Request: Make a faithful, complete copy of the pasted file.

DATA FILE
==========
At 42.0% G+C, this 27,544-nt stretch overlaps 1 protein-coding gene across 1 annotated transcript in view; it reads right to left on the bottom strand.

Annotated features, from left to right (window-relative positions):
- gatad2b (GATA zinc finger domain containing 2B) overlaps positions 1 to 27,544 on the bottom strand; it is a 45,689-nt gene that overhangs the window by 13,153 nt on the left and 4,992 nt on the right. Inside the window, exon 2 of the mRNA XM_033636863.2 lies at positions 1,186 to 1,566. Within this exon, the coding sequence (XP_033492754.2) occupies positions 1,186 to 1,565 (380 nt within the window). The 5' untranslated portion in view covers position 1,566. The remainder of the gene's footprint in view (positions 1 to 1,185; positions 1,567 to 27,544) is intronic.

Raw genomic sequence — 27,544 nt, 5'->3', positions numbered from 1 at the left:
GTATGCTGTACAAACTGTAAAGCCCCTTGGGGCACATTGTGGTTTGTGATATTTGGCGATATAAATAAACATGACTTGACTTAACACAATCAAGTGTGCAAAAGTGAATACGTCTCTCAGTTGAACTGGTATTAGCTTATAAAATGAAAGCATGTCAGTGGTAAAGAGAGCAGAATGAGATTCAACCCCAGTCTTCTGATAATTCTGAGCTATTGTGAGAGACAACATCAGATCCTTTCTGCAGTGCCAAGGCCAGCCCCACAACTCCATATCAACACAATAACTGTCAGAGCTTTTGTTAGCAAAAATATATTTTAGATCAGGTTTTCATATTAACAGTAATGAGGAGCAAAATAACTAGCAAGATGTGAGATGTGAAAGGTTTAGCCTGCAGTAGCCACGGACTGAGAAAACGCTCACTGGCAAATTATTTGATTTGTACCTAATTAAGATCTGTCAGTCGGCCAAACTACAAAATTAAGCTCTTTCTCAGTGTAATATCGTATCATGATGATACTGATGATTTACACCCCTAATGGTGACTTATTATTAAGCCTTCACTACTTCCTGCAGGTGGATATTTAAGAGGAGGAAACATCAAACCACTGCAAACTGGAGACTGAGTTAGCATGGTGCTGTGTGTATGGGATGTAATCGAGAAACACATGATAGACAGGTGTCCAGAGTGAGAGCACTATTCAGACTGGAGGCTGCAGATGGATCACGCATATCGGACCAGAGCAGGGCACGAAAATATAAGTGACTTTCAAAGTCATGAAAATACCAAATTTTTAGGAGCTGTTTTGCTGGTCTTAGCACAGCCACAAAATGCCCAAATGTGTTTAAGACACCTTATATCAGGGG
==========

At 42.0% G+C, this 27,544-nt stretch overlaps 1 protein-coding gene across 1 annotated transcript in view; it reads right to left on the bottom strand.

Annotated features, from left to right (window-relative positions):
- gatad2b (GATA zinc finger domain containing 2B) overlaps positions 1 to 27,544 on the bottom strand; it is a 45,689-nt gene that overhangs the window by 13,153 nt on the left and 4,992 nt on the right. Inside the window, exon 2 of the mRNA XM_033636863.2 lies at positions 1,186 to 1,566. Within this exon, the coding sequence (XP_033492754.2) occupies positions 1,186 to 1,565 (380 nt within the window). The 5' untranslated portion in view covers position 1,566. The remainder of the gene's footprint in view (positions 1 to 1,185; positions 1,567 to 27,544) is intronic.

Raw genomic sequence — 27,544 nt, 5'->3', positions numbered from 1 at the left:
GTATGCTGTACAAACTGTAAAGCCCCTTGGGGCACATTGTGGTTTGTGATATTTGGCGATATAAATAAACATGACTTGACTTAACACAATCAAGTGTGCAAAAGTGAATACGTCTCTCAGTTGAACTGGTATTAGCTTATAAAATGAAAGCATGTCAGTGGTAAAGAGAGCAGAATGAGATTCAACCCCAGTCTTCTGATAATTCTGAGCTATTGTGAGAGACAACATCAGATCCTTTCTGCAGTGCCAAGGCCAGCCCCACAACTCCATATCAACACAATAACTGTCAGAGCTTTTGTTAGCAAAAATATATTTTAGATCAGGTTTTCATATTAACAGTAATGAGGAGCAAAATAACTAGCAAGATGTGAGATGTGAAAGGTTTAGCCTGCAGTAGCCACGGACTGAGAAAACGCTCACTGGCAAATTATTTGATTTGTACCTAATTAAGATCTGTCAGTCGGCCAAACTACAAAATTAAGCTCTTTCTCAGTGTAATATCGTATCATGATGATACTGATGATTTACACCCCTAATGGTGACTTATTATTAAGCCTTCACTACTTCCTGCAGGTGGATATTTAAGAGGAGGAAACATCAAACCACTGCAAACTGGAGACTGAGTTAGCATGGTGCTGTGTGTATGGGATGTAATCGAGAAACACATGATAGACAGGTGTCCAGAGTGAGAGCACTATTCAGACTGGAGGCTGCAGATGGATCACGCATATCGGACCAGAGCAGGGCACGAAAATATAAGTGACTTTCAAAGTCATGAAAATACCAAATTTTTAGGAGCTGTTTTGCTGGTCTTAGCACAGCCACAAAATGCCCAAATGTGTTTAAGACACCTTATATCAGGGG